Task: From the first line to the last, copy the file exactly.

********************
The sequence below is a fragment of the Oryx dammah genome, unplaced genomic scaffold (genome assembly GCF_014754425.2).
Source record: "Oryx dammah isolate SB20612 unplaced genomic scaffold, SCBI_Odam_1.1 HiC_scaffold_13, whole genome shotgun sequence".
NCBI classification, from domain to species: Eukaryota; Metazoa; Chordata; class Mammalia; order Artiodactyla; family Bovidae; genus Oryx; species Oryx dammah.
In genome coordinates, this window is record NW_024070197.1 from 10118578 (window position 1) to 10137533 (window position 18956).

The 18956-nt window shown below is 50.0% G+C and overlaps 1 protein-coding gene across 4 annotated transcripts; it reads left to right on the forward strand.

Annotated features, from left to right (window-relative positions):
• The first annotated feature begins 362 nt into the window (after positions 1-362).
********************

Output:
The sequence below is a fragment of the Oryx dammah genome, unplaced genomic scaffold (genome assembly GCF_014754425.2).
Source record: "Oryx dammah isolate SB20612 unplaced genomic scaffold, SCBI_Odam_1.1 HiC_scaffold_13, whole genome shotgun sequence".
NCBI classification, from domain to species: Eukaryota; Metazoa; Chordata; class Mammalia; order Artiodactyla; family Bovidae; genus Oryx; species Oryx dammah.
In genome coordinates, this window is record NW_024070197.1 from 10118578 (window position 1) to 10137533 (window position 18956).

The 18956-nt window shown below is 50.0% G+C and overlaps 1 protein-coding gene across 4 annotated transcripts; it reads left to right on the forward strand.

Annotated features, from left to right (window-relative positions):
• The first annotated feature begins 362 nt into the window (after positions 1-362).